Retired Army Gen. George H. Decker, 77, a combat veteran of World War II who was Army chief of staff for two years before retiring in 1962, died of leukemia Wednesday at Walter Reed Hospital.
During his years as the nation's top soldier, he added to his reputation as a quiet leader by showing great managerial skill. He was an expert in making the Army's dollar go far, having served a five-year apprenticeship as an Army budget officer and controller of the Army in the 1950s.
Gen. Decker was deputy commander of American forces in Europe in 1956, head of United Nations forces in Korea from 1957 to 1959, and Army vice chief of staff before he was named chief of staff.
During the early months of World War II, he served in a variety of staff positions before he was ordered to the Southwest Pacific in February 1943. He rose to the position of chief of staff of Gen. Walter Kreuger's 6th Army.
In a war that encompaassed New Guinea, the recapture of Leyte, Mindoro and Luzon in the Philippines, and the early phases of Japan's occupation Gen. Decker earned admiration for keeping his cool.
Gen. Kreuger once said, "You could set a bomb off under his desk, and he (Gen. Decker) wouldn't turn a hair," Gen. Decker later said he operated under a philosophy of leadership that propounded, "There is just one thing: you can't be a nervous general."
Gen. Decker was a native of Catskill, N.Y., and a 1924 graduate of Lafayette College in Easton, Pa., where he earned a degree in economics. He was commissioned a second lieutenant of infantry later that year and began on a path that would lead him to the army's top post. He was one of the very few non-West Point men to attain it.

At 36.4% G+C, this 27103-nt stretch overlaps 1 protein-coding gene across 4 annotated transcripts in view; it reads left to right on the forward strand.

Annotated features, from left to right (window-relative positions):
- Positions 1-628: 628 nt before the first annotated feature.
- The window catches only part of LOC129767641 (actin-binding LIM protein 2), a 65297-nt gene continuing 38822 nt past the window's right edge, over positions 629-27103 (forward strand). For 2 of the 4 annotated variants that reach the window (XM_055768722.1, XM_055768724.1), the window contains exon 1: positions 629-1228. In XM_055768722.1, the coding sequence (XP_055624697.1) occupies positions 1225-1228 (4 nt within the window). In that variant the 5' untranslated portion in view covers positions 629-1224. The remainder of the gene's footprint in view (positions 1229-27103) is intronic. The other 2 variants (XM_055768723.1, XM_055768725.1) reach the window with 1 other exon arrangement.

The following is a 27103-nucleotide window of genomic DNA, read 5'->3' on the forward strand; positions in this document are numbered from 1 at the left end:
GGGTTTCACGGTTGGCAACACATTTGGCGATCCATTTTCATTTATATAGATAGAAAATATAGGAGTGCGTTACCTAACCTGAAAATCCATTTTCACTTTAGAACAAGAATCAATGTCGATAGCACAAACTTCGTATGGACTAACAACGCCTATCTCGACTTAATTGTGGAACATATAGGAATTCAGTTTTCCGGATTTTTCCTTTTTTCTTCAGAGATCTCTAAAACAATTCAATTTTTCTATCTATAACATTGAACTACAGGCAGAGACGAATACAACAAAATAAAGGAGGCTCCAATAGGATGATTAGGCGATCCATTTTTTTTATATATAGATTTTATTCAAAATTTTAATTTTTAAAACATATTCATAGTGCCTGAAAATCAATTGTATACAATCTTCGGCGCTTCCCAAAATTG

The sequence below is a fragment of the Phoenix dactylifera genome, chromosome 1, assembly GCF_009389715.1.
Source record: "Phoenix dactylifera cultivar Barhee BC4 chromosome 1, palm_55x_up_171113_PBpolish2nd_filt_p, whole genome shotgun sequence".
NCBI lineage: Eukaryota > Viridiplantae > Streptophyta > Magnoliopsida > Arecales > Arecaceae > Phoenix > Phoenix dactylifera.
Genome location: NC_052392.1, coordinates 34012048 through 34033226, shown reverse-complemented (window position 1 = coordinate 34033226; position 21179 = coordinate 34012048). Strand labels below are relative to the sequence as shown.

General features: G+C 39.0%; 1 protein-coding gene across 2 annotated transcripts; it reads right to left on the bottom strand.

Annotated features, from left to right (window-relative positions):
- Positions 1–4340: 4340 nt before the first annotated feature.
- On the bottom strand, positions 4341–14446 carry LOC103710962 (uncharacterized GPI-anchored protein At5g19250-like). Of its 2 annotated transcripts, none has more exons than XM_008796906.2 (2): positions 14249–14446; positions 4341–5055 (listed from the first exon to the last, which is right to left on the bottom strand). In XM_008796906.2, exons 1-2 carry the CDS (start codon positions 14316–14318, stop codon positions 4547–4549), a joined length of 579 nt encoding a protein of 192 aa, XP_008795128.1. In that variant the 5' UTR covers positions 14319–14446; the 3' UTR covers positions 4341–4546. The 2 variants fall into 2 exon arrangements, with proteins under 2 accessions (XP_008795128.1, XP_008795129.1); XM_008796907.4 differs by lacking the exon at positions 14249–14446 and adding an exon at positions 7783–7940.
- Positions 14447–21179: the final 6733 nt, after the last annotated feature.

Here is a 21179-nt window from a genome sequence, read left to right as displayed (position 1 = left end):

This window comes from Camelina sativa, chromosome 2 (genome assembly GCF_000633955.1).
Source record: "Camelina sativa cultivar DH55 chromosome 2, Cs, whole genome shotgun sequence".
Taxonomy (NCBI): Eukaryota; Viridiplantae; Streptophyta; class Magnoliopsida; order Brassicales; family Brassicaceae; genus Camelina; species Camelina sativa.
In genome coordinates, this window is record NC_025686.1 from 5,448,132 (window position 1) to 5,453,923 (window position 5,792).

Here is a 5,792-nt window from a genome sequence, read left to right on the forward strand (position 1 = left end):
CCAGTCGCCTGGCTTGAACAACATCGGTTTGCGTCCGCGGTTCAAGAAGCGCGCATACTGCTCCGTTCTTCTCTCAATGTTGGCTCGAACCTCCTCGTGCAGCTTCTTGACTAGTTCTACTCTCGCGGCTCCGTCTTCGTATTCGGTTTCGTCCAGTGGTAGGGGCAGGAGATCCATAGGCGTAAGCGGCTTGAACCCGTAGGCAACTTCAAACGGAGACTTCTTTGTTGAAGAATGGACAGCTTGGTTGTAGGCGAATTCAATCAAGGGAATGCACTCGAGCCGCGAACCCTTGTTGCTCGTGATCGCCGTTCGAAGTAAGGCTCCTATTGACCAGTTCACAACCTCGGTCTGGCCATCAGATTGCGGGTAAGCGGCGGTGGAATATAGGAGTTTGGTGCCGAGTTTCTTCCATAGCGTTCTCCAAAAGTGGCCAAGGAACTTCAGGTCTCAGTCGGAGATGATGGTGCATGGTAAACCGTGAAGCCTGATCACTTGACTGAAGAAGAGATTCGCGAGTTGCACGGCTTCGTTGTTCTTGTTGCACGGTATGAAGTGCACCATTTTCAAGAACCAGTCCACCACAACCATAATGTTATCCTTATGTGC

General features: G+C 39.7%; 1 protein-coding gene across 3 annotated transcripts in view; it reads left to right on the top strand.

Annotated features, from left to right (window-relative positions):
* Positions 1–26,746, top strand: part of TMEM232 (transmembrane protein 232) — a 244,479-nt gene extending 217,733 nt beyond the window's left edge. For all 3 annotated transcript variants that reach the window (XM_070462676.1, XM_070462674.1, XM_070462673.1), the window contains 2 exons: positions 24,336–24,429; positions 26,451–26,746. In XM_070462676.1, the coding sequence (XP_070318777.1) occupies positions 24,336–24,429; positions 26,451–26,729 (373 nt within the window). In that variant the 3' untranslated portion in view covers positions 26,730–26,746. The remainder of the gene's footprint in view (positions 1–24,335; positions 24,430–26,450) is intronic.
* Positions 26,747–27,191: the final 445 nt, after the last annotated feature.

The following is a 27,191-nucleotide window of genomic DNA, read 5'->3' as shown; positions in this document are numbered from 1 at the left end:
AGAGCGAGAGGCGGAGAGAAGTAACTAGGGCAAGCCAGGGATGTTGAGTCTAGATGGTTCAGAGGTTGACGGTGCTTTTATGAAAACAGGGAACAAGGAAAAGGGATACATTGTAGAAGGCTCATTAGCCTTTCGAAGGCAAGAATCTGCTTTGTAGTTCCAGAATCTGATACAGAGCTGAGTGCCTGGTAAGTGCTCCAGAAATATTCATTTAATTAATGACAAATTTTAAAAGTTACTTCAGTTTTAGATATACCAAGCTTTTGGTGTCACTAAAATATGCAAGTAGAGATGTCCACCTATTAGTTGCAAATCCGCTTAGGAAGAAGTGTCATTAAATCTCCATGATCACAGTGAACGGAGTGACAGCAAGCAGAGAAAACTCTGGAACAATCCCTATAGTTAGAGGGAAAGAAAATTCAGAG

He soon achieved a reputation as a bright staff officer, first in supply and logistics and later in fiscal matters. He also had the common touch with his men. While commander in Korea, he instituted and played in golf tournaments that included both officers and enlisted men.
As chief of staff he pushed for modernization of weapons and stronger ground forces in Europe. After retiring from the Army, he defined the job of chief of staff as one that could be "an awful responsiblity. You have the buck in your hand and you can't pass it anywhere."
After his retirement from the Army, he was president of the Manufacturing Chemists Association in Washington for seven years before retiring a second time.
His decorations included the Distinguished Service Metal, the Silver Star, the Lgion of Merit, and the Bronze Star Medal.
Gen. Decker had been chairman of the Army Mutual Aid Society and president of the Army Distaff Hall and Army Emergency Relief Fund.
He was a resident of Washington.
Survivors include his wife of 53 years, the former Helen E. Inman of Washington; a son, James I., of Albany, N.Y.; a daughter, Jane Francisco of Atlanta; a sister, Dorothy Coonley of North Fort Myers, Fla.; seven grandchildren, and one great-grandchild.
The family suggests that expressions of sympathy be in the form of contributions to the American Cancer Society or the Leukemia Society of America.